When challenging emotions like anger, fear and doubt creep-up should Christians feel guilty? Better yet, has someone accused you of not being godly when you have these emotions? What does the Bible say about emotions and are there any examples we can we look to for help? As a Christian, what expectations should we have regarding unfavorable emotions…what is a realistic and healthy?
Emotions are God-given. In fact, we are made in the image of God (Genesis 1:25-26). Throughout the Bible we see examples of human emotions and Jesus was no exception. During His earthly life, Jesus was moved by an array of emotions from love for man, compassion for the human condition and kindness for the poor/needy to anger at injustice, weeping over brokenness, and bargaining with the Father (Luke 22:42). Why would we think we can escape the wide span of emotions, both favored and unfavorable, if Jesus himself felt some of them too?
Emotions can be viewed as a gauge to measure one’s heart. They give insight to what is really going on inside. When unfavorable emotions arise like anger, fear, doubt and worry they provide an opportunity to ask oneself, “What is wrong and what do I need to change? Do I have an incorrect belief about myself or God? Am I living outside of God’s will for my life? Are my feelings justified, and if so, what positive actions do I need to take?” Without unfavorable emotions we would have no gauge to understand what needs to change. While welcomed emotions like peace, joy and contentment reflect what is good…unfavorable emotions reflect what isn’s good and what needs to change.
One of the biggest misconceptions I had about becoming a Christian was the difference between salvation and sanctification. From the very moment a person decides to put their trust in Jesus they are saved and have secured a place in Heaven (John 3:16). Jesus’s blood shed on the cross paid the price for our sins (Romans 4:25) and we have a new life.
However, according to the Bible we will work out our new life (salvation) until that great day when we meet Him face to face (Philippians 2:12). This is referring to the sanctification process or the character building/habit changing that occurs as we grow in our relationship and in the knowledge of Jesus. All emotions play a role in this process.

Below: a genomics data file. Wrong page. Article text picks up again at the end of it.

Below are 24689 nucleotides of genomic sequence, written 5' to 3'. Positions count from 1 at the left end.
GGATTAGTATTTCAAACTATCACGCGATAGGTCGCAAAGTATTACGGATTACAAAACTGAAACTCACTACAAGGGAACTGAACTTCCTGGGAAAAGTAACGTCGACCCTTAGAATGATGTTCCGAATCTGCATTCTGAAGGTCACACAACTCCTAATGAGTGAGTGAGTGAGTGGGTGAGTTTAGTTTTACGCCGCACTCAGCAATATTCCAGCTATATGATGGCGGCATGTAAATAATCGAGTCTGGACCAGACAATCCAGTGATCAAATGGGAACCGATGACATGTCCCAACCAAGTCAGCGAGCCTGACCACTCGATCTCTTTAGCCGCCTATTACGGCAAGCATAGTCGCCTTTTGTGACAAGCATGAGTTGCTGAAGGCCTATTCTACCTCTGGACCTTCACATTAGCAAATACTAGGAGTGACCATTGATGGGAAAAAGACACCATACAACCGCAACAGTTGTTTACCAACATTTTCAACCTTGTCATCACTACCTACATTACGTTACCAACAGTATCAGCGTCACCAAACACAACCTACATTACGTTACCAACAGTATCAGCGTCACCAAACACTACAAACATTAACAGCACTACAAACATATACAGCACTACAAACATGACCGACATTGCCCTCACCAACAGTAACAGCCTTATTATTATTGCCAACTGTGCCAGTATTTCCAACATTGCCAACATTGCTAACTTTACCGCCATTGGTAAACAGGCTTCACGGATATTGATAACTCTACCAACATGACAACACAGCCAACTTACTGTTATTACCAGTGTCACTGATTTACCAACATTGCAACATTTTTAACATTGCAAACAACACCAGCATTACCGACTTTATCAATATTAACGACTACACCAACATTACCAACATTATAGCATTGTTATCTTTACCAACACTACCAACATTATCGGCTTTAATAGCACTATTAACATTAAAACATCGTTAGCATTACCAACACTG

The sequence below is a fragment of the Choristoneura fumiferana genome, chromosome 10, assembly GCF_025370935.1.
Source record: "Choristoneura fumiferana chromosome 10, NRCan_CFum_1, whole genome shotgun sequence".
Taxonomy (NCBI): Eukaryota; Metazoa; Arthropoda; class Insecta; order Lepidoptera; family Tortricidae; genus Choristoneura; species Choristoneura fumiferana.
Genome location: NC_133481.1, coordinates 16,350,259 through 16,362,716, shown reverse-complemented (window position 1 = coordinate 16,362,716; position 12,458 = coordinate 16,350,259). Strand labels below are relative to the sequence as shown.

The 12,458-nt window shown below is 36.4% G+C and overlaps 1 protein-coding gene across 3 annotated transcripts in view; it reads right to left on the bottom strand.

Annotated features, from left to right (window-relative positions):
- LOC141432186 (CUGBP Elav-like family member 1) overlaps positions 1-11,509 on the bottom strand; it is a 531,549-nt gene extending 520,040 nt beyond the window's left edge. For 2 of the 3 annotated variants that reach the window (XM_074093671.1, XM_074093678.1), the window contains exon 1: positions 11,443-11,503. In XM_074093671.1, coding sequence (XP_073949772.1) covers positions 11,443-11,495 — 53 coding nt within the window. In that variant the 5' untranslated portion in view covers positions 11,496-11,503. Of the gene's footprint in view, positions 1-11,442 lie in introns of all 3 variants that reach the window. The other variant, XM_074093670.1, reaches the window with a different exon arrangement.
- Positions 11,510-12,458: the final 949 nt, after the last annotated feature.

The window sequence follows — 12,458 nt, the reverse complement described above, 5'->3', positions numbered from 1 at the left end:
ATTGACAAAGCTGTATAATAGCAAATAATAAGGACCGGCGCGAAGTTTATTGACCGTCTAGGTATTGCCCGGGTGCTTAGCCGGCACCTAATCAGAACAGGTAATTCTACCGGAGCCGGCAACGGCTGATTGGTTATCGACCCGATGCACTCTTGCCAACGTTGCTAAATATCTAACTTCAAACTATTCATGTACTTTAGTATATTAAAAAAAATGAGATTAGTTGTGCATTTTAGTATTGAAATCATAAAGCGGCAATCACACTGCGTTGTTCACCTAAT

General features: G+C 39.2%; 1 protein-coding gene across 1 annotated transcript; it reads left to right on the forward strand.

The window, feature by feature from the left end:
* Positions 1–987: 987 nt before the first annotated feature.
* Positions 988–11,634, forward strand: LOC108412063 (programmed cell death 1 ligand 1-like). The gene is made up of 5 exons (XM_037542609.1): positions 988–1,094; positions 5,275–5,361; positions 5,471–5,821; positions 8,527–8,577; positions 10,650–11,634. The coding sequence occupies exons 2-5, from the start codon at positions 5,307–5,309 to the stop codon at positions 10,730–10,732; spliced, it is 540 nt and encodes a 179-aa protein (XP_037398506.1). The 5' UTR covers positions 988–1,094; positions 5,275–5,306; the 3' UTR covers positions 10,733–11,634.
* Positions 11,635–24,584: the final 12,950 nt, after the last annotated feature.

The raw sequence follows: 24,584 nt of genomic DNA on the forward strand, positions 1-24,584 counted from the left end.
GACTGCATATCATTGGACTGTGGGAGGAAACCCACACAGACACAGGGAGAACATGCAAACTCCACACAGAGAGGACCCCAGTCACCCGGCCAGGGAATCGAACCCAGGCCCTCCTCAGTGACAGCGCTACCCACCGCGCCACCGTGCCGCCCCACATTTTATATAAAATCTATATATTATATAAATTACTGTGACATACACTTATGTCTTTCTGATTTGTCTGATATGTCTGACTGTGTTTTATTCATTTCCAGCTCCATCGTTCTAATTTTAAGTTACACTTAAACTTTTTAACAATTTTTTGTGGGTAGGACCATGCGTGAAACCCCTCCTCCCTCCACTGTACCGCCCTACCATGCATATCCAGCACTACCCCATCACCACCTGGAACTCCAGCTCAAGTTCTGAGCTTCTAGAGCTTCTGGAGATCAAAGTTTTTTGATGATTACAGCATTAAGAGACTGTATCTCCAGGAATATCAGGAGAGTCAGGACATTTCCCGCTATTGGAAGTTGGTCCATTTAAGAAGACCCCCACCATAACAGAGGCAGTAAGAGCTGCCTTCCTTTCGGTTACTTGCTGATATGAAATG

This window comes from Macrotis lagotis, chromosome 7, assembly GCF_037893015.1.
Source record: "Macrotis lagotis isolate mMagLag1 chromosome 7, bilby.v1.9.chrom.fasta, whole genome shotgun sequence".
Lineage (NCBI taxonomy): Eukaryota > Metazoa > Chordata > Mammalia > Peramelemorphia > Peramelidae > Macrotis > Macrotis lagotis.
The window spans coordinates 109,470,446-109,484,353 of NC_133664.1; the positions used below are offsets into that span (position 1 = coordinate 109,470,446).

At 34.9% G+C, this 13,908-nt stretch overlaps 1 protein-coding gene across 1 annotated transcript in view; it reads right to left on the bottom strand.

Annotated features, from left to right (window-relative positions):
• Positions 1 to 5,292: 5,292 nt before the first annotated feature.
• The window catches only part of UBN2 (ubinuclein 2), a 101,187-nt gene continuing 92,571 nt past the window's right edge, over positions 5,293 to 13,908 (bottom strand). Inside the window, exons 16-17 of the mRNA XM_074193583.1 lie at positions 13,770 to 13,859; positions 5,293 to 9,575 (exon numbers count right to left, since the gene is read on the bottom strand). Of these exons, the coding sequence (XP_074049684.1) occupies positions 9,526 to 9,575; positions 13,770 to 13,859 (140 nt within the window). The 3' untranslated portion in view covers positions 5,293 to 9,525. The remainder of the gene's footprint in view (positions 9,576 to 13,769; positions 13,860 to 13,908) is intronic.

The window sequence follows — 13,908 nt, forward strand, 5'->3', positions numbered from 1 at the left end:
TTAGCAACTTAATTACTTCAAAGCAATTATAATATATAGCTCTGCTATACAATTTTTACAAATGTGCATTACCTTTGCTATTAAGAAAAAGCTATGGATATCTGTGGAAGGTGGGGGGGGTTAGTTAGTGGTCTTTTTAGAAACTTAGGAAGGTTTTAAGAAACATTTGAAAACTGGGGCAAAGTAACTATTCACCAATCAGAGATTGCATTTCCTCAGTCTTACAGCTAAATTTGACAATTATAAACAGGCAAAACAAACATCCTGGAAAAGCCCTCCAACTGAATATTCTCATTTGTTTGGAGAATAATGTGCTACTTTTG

It is important not to suppress unfavorable emotions, but to allow them to be a guide on the sanctification journey. They have a lot to teach you about you!
It is unrealistic to think that Christians should not have unfavorable emotions. We are imperfect people saved by a perfect God. We are born self-centered, and we live in a broken world full of injustice and as a Christian can we really expect to never by angry, hurt, sad, worried, discouraged or depressed? WOW…that is a lot of self-inflicted pressure that the enemy would love to get us hung-up on! And the enemy is clever…he will use our loved ones or non-Christians as accusers to make us feel like we aren’t godly enough. Let us not fall for that trap!
Now this is where things can go wrong…it’s not sinful to have or feel unfavorable emotions, but how you deal with them can potentially be. For example, when anger leads to a hotheaded attitude that makes it difficult for anyone to talk to you. Or, when loneliness sends you into isolation rather than reaching out for help…that is where the real problem lies. Here are some helpful tips to deal with unfavorable emotions properly:
“But you desire honesty from the heart, so you can teach me to be wise in my inmost being.” Psalm 51:6
Sincerely with Hugs,